Did DC’s love affair with otherworldly characters ruin what could have been a very relevant and relatable film for women everywhere?
** SPOILER ALERT**
Gal Gadot did a brilliant job as the eponymous heroine in the latest offering from DC Comics. She was the perfect blend of strong, brave, and naïve which I – as a modern British Asian woman and an ex-Pollyanna – could totally relate to. But at points during the 90 minutes of action-packed drama, I turned away from the screen as the connection I had with the story and Wonder Woman herself was broken by the presence of a fantastical villain and a weak third act.
Don’t get me wrong, I knew what I was signing up for when I bought my ticket. Superman, Thor, the Hulk – these guys embody the modern-day thirst for something bigger than us; a force with the strength and conviction to put the world right again. But Wonder Woman felt like much more than one of the 2D, everyday superhero flicks of the past and, because of that, I feel that the fantasy elements ruined her otherwise very powerful story. Here I have to confess that when Diana left the Amazons and her mother told her “the world of men don’t deserve you”, I shed a tear in the cinema, something I have only done once before in a superhero film.
That level of connection is hard to achieve in any genre of film, let alone a comic book movie, so it’s a shame that the level of relatability dips by the end.
The film starts off with the best of intentions. We learn about Diana and her superhuman skills, as well as her insatiable appetite to right wrongs and help others. Her pull away from the peaceful world of the Amazons comes in the form of Captain Steve Trevor, who crash lands bringing news of a World War raging on beyond the borders of Diana’s home island of Miskira.
Understandably Diana feels duty-bound to act and save mankind from what she believes is the influence of Aries, the God of War, who has poisoned the minds of men to think in such a destructive and selfish way. Her naivety proves to be a source of both humour and frustration for the citizens of the world whom she meets, but her unwavering commitment to the noble cause of taking down Aries and restoring justice drives the story in unexpected directions.
A common theme throughout the story is that of a powerful woman constantly being held back by men. The men of Diana’s era – and to a certain extent, men now – think that certain things simply cannot be done and especially not by women, with little evidence to support their theories.
At one point, Diana speaks with a crying mother sitting with her baby in the trenches. The mother confides that her village across No Man’s Land has been ravaged by German soldiers and she has been left without a home. Diana is so touched by this that, despite orders to keep moving, she cannot be restrained any longer and takes decisive action to help this woman. She single-handedly runs on to the battlefield, deflecting bullets and defending herself in ways that she didn’t even realise were possible. Such is the power of her compassion.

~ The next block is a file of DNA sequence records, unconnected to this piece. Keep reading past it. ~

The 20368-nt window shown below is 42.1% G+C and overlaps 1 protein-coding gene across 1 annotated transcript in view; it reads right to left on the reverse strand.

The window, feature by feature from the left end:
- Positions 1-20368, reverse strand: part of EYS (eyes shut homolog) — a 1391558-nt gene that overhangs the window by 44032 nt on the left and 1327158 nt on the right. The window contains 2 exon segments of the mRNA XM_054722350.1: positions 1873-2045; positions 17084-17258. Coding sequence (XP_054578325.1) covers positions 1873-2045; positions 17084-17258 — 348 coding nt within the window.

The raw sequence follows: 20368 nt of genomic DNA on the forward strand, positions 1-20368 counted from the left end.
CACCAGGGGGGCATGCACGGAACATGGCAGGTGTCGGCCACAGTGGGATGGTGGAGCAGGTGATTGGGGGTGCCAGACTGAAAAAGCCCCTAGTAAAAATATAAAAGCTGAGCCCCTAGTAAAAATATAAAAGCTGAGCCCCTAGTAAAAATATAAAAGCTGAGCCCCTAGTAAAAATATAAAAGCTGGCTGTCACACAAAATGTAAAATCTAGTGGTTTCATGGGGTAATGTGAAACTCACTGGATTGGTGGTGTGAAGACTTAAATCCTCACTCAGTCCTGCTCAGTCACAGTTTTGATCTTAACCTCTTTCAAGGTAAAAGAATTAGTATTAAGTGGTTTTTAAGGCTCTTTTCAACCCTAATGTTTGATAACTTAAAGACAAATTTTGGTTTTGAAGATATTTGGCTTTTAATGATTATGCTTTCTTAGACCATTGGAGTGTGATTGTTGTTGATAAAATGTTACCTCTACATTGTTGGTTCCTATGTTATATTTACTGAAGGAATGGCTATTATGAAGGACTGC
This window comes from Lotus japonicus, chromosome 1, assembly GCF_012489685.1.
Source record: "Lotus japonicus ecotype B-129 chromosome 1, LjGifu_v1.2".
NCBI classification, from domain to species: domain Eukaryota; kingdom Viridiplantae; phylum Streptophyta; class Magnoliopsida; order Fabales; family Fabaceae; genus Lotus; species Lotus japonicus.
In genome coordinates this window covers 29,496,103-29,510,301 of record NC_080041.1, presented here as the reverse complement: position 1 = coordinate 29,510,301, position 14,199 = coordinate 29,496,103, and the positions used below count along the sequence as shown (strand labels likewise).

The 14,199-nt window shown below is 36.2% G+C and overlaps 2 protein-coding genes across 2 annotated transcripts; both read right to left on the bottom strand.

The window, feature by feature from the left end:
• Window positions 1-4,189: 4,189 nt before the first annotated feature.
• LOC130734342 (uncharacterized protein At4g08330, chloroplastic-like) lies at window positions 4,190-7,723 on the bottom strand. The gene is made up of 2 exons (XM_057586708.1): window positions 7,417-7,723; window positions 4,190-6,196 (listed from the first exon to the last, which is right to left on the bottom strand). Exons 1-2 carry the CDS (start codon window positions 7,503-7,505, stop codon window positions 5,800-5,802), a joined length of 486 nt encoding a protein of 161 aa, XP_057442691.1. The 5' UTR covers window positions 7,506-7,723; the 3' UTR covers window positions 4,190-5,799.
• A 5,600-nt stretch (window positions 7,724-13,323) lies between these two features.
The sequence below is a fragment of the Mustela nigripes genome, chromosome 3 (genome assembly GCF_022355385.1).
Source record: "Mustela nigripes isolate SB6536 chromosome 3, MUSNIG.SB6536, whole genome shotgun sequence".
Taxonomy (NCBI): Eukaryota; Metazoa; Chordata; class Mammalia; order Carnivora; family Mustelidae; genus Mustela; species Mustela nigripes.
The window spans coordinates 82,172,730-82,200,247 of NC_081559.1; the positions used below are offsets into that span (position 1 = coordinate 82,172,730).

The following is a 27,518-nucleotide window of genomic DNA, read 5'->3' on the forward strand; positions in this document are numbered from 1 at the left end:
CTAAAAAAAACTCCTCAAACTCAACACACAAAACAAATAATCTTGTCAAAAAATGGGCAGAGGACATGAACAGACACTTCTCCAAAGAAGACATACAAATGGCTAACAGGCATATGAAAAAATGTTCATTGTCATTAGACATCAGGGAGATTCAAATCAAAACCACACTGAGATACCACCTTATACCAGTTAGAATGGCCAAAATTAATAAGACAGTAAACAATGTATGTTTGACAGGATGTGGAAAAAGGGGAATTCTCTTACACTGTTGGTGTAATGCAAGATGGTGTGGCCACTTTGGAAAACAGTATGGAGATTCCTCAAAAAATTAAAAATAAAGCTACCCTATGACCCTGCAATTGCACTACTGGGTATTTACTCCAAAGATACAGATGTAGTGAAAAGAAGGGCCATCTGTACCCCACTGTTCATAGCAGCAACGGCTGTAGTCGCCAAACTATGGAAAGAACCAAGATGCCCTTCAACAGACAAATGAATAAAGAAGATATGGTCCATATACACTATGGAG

As the film progresses, Diana and Captain Trevor fall for each other. They make love after Diana’s victory over the German soldiers, and this is portrayed tastefully and sensitively but I can’t help but question whether it is necessary. Does sex have to be part and parcel of a love story?
Diana’s self-revelation manifests after she has killed a General central to the German operation, yet she sees that it’s business as usual in their workshop. The realisation that maybe people being bad is not simply down Aries, but a person’s choice, is what hits her the hardest. This is a tender and touching moment, but instead of exploring and dramatising the consequences of this new-found perspective further, we are subjected to a battle between Diana and a character who admits that he is Aries. This is where the film lost both me and it’s edge.
Yes, I know superhero films are all about the epic face-off, but wouldn’t it have been nice if for once that was shown as an internal conflict, rather than an external one featuring a snarling, Greek God that nobody can really relate to? Wonder Woman could have been something really special if it hadn’t sacrificed it’s heart for a standard DC Comic Book ending.
Plus, to add insult to injury, when Diana appears to be losing the battle, Captain Trevor makes a choice to sacrifice himself for the greater good, and the emotion associated with this loss gives Diana the strength to defeat Aries. Is this how we, as women, truly feel? That our main source of courage comes from our feelings for a man? And what does this ending – consciously or unconsciously – tell our female children about their future relationships?
Don’t get me wrong, as a happily engaged woman, I understand, respect, and appreciate the strength which a loving relationship can give a woman, but by no means do I think that this defines her.
In this respect, I feel that Wonder Woman unintentionally minimises both the heart and capability of this very strong heroine, by focusing solely on her relationship with her lover as her source of courage in her time of need.
Overall I think that the story accurately depicts the obstacles faced by the everywoman when trying to be compassionate in today’s world, and I applaud it for giving us a voice in that regard. But when it comes to acknowledging and coping with the sad, heavy realisation that sometimes some people don’t want to be saved, I think Wonder Woman falls short.